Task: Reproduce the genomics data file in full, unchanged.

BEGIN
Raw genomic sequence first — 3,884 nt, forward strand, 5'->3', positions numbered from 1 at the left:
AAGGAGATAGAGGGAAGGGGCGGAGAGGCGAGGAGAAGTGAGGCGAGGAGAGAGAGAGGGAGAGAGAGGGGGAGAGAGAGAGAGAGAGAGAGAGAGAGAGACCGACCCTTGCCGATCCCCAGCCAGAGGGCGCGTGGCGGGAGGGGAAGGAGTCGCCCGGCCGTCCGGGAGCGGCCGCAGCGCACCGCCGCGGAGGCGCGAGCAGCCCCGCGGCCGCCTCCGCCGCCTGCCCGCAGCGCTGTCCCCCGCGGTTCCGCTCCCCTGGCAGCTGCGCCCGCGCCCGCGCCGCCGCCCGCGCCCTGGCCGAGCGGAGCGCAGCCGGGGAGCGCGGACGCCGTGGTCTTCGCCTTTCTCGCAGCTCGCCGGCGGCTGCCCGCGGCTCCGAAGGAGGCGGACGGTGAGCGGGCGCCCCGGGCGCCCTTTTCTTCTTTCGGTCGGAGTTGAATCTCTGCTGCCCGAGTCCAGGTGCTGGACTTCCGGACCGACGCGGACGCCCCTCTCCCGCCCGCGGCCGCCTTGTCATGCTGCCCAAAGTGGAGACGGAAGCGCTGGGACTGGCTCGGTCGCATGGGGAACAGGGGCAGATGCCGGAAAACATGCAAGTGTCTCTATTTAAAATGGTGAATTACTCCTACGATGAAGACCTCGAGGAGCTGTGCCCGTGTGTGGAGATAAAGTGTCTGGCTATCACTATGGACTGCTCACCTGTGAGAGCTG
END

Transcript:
Raw genomic sequence first — 3,884 nt, forward strand, 5'->3', positions numbered from 1 at the left:
AAGGAGATAGAGGGAAGGGGCGGAGAGGCGAGGAGAAGTGAGGCGAGGAGAGAGAGAGGGAGAGAGAGGGGGAGAGAGAGAGAGAGAGAGAGAGAGAGAGACCGACCCTTGCCGATCCCCAGCCAGAGGGCGCGTGGCGGGAGGGGAAGGAGTCGCCCGGCCGTCCGGGAGCGGCCGCAGCGCACCGCCGCGGAGGCGCGAGCAGCCCCGCGGCCGCCTCCGCCGCCTGCCCGCAGCGCTGTCCCCCGCGGTTCCGCTCCCCTGGCAGCTGCGCCCGCGCCCGCGCCGCCGCCCGCGCCCTGGCCGAGCGGAGCGCAGCCGGGGAGCGCGGACGCCGTGGTCTTCGCCTTTCTCGCAGCTCGCCGGCGGCTGCCCGCGGCTCCGAAGGAGGCGGACGGTGAGCGGGCGCCCCGGGCGCCCTTTTCTTCTTTCGGTCGGAGTTGAATCTCTGCTGCCCGAGTCCAGGTGCTGGACTTCCGGACCGACGCGGACGCCCCTCTCCCGCCCGCGGCCGCCTTGTCATGCTGCCCAAAGTGGAGACGGAAGCGCTGGGACTGGCTCGGTCGCATGGGGAACAGGGGCAGATGCCGGAAAACATGCAAGTGTCTCTATTTAAAATGGTGAATTACTCCTACGATGAAGACCTCGAGGAGCTGTGCCCGTGTGTGGAGATAAAGTGTCTGGCTATCACTATGGACTGCTCACCTGTGAGAGCTG